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The Low Sex Assault Rates Reported By Canadian Universities Are Probably Bullshit

Unfortunately, it's just not possible that 16 schools have had zero incidents.
Manisha Krishnan
Toronto, CA
November 23, 2015, 7:12pm

York University has been accused of mishandling sex assault reports. Photo via York University.

A sexual violence survey sent to post-secondary institutions across Canada has found that 16 schools have zero reported incidents over the last six years, a number survivors advocates say is troubling.

The survey, conducted by CBC News, reached out to 87 colleges and universities. Of the 83 that provided complete data, 16 had no sex assault reports on record dating back the last six years. In total, the schools had 224 incidents on record—a staggeringly low rate of 1.85 reports per 10,000 students considering one in three women in Canada is expected to experience sexual violence.

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"I would say that is a concerning result," Lenore Lukasik-Foss, director of the Sexual Assault Centre Hamilton Area told VICE.

"That absolutely does not mean sexual violence is not happening on those campuses. It just means that institution does not have a system through which it's easy for survivors to disclose, or they are disclosing but there's no way to track them."

Because not all campuses have formal protocols to deal with these complaints, if a victim, for example, talks to a professor about an assault to have an assignment deadline pushed back, there's not necessarily going to be any record of that conversation.

York University and the University of British Columbia, which recorded 11 and 9 sex assaults in 2014, respectively, are currently facing criticism over allegedly mishandling sex assault reports.

York PhD student Mandi Gray, 27, filed a human rights complaint against the school after she disclosed that a fellow student had raped her and said she was subjected to intense bureaucracy including "six months of daily emails, phone calls, and self-advocacy to have my safety needs met."

"We report, and our reports are not taken seriously, or we don't report and feel silenced," Gray, who founded a group called Silence is Violence, told VICE. "There is no winning."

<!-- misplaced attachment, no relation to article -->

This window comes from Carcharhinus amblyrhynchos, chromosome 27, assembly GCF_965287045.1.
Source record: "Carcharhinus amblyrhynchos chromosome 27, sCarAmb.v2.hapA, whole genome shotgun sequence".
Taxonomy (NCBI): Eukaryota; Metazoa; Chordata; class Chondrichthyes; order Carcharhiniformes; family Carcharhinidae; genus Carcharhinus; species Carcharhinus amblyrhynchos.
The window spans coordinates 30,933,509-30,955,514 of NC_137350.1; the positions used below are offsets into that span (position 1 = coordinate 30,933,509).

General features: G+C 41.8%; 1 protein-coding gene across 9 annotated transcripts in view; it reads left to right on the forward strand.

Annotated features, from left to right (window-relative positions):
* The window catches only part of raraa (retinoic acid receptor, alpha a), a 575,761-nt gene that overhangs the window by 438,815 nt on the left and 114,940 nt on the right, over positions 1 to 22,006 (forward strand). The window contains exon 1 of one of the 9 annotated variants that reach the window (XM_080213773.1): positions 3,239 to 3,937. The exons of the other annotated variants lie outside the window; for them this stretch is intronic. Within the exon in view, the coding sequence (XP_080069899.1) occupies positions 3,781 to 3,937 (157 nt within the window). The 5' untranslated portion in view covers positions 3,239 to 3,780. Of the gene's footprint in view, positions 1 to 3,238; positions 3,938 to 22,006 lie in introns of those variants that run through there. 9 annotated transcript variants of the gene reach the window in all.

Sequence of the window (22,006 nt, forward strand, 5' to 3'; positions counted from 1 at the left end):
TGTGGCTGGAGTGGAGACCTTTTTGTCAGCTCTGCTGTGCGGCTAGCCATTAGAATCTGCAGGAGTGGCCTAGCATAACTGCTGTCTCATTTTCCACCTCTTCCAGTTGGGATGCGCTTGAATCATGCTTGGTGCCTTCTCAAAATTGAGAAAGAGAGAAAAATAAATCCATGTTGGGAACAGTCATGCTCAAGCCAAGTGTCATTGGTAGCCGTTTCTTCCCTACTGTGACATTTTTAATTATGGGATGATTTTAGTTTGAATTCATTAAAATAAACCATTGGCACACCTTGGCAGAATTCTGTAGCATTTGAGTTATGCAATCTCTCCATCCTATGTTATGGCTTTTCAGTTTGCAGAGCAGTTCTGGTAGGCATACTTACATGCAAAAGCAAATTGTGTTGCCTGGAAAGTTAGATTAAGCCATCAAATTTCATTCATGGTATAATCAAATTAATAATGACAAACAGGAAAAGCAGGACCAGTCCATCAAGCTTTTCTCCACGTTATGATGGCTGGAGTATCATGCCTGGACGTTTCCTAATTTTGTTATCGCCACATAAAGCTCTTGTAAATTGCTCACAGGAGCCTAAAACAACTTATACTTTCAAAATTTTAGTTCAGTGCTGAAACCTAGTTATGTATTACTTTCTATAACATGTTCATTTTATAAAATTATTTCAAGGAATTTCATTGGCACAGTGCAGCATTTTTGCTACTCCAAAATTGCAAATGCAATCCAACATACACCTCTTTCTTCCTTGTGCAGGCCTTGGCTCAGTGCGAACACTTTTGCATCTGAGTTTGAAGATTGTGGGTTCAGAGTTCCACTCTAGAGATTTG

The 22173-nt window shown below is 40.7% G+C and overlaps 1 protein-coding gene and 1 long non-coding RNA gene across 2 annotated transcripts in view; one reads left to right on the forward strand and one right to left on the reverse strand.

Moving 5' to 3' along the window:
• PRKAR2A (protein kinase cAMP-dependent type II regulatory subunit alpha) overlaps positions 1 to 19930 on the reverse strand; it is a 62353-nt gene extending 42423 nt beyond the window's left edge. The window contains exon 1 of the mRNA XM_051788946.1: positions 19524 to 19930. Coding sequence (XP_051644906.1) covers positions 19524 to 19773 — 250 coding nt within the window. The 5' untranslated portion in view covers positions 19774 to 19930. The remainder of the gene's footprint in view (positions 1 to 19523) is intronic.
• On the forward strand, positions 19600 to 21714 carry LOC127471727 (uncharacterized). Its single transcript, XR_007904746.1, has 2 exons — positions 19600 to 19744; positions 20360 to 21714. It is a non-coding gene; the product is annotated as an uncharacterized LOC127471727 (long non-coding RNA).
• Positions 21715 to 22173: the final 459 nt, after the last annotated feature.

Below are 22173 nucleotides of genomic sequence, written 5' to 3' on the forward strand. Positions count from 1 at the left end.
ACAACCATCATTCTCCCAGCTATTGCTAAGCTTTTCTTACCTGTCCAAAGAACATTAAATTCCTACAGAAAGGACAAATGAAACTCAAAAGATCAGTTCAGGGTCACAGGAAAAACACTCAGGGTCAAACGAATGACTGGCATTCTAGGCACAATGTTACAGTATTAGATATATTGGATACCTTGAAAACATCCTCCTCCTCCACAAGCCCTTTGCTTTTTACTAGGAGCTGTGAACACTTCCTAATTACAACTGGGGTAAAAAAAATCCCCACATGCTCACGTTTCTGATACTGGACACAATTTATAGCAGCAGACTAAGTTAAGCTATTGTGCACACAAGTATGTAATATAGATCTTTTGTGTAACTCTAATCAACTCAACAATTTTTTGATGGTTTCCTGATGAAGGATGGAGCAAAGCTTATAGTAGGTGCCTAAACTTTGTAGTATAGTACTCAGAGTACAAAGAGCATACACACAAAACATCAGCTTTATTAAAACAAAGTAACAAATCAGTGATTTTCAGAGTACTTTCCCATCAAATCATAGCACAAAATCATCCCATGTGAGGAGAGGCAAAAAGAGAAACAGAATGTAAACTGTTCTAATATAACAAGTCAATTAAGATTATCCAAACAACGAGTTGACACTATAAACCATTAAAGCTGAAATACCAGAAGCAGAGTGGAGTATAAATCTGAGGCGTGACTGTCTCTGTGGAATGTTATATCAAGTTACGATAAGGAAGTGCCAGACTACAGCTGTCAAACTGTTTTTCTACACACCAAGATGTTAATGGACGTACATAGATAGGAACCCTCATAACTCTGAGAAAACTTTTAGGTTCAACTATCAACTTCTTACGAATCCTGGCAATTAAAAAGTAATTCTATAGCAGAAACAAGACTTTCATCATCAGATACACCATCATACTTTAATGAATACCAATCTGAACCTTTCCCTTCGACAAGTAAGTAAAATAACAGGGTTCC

At a press conference on Sunday, a UBC grad said she was taking the school to the province's human rights tribunal because it failed to act after she filed a sexual misconduct complaint in 2014. She said she'd witnessed one student inappropriately touching another on several occasions. Another student said it took the school 18 months to follow up on her complaint of sexual assault.

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"UBC's chance to do the right thing is over. Clearly they have zero interest in the safety of women," said Glynnis Kirchmeier, the history grad who filed the complaint.

The school's interim president has since issued an apology to victims who feel let down.

Lukasik-Foss said college-aged women are at "very high risk" of being assaulted. "We would anticipate that sexual violence is happening in all campuses across Canada."

Six schools from Quebec were among the 16 that reported zero sex assaults, including École de technologie supérieure, which told the CBC "we have no statistics on this and have never had this type of incident on campus."

The remaining ten schools are Victoria's Camosun College, Capilano University in North Vancouver, University of the Fraser Valley, Vancouver Island University, Kwantlen Polytechnic University in Surrey, Concordia University of Edmonton, Saskatchewan Polytechnic, Red River College in Winnipeg, Brandon University, and École des hautes études commerciales in Montreal.

Ryerson University had the highest number of reported incidents in 2014, 21, followed by Dalhousie University with 20.

Earlier in the year, the Ontario government revealed a plan to tackle sexual violence on campus, requiring schools to implement standalone policies on how to respond to reports. The Manitoba government recently proposed a similar strategy.

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